If you walk through the parenting section of your local bookstore, you'll find such titles as Building Healthy Minds, Baby Minds: Brain-Building Games Your Baby Will Love, and Right From Birth: Building Your Child's Foundation for Life. If you go to an upscale toy store, in addition to innocent playthings you will find sophisticated development tools designed for fetus and infant cultivation. Even parents who didn't buy WombSong Serenades, a musical collection designed to stimulate babies' fetal brain activity, can probably still raise a perfect child if they fill the first weeks of his or her life with full doses of Mozart. My local Buy Buy Baby, the infant-oriented megastore, offers at least half a dozen selections, including Mozart for Babies' Minds (featuring the Violin Concerto no. 3), Mozart Playtime (with the Minuet in F Major), the Parents Magazine Classical Music for Baby Mozart collection (Serenade no. 13 in G Major), and Mozart for Toddlers (Symphony no. 35). Parents just have to choose which one will produce the best synaptic responses in their child's cerebral cortex.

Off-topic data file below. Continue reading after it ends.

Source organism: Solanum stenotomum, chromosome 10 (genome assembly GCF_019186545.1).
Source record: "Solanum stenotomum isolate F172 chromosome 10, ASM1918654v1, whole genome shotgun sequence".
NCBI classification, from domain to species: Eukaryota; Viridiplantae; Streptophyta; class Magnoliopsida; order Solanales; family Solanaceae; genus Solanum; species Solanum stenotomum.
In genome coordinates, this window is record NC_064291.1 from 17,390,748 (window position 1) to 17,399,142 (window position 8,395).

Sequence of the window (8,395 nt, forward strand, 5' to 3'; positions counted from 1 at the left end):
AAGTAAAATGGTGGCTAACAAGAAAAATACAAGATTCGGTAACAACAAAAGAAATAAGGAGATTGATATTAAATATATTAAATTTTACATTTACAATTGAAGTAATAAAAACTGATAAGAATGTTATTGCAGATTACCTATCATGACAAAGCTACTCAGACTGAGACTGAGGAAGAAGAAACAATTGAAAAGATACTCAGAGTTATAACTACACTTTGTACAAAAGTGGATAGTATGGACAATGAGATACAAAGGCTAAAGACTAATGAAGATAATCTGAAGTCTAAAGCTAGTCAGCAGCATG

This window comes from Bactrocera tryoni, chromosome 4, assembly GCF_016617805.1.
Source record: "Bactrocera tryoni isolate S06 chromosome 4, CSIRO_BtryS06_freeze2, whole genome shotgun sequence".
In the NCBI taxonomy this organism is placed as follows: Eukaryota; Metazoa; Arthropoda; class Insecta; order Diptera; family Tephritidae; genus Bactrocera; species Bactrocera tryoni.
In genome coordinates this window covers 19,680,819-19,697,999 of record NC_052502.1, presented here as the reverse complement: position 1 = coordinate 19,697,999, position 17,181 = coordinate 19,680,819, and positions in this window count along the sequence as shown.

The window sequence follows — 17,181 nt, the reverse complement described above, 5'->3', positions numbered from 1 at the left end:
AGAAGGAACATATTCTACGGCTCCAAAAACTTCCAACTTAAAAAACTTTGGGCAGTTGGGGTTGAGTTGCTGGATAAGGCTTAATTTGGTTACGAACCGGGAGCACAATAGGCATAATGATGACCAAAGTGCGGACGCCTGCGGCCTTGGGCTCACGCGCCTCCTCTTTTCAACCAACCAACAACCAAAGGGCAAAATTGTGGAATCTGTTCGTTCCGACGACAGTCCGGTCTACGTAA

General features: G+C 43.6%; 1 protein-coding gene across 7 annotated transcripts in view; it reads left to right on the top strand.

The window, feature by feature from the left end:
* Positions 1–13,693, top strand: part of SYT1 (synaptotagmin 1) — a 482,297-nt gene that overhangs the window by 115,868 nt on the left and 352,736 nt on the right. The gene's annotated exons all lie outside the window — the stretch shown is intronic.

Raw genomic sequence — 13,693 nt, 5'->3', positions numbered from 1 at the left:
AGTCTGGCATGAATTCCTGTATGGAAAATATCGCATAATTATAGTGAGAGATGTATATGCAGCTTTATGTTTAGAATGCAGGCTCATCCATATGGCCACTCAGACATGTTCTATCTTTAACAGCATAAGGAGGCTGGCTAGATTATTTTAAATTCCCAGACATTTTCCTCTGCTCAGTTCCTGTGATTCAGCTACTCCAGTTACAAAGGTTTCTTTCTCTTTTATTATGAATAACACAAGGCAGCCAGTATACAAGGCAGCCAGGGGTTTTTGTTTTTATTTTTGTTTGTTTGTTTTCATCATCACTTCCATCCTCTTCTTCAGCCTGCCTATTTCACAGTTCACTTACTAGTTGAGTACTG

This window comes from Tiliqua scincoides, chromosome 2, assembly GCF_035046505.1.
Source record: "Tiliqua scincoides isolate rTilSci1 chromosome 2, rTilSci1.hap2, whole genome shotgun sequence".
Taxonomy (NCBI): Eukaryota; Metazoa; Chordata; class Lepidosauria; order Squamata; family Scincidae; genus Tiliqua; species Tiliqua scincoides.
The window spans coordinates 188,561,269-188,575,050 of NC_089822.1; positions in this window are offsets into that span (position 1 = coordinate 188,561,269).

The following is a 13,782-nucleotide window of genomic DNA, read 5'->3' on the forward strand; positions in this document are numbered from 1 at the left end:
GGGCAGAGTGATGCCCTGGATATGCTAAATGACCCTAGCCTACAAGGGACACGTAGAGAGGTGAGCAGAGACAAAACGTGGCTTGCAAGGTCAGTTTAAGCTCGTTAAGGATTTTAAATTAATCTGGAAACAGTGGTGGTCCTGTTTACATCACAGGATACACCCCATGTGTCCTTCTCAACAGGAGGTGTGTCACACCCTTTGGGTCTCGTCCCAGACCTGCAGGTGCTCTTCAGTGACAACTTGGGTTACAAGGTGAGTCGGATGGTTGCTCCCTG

They can continue their baby's mental development with other brain-enhancement products. For example, the Tiny Love Gymini 3-D Activity Gym (a 1996 Parenting magazine Toy of the Year) offers high-contrast graphics to stimulate sight and pattern recognition. Car Seat Gallery flash cards can be slipped into clear-plastic pockets to stimulate brain activity during those minivan rides. Babies can move on from there to the Playskool Kick Start Busy Crib Center, which utilizes natural kicking movements to activate music, other sounds, and blinking lights, and the Lamaze Infant Development System, which features a series of devices, including stacking rings, for various phases of infant development.
Slightly older kids can move up to Sesame Street's Elmo Picture Quiz, because it's never too early to work on test-taking skills, and the Fun & Learn Phonics Bus, with interactive animals to help with letter recognition. The Skidoo 'n' Learn Solar System might be next on the curriculum, followed by either Language Little Dolls—bilingual dolls that speak English and Spanish, French, Italian, or Mandarin Chinese—or the Growing Smart "laptop computer," which improves numeric, color, and spatial-recognition skills.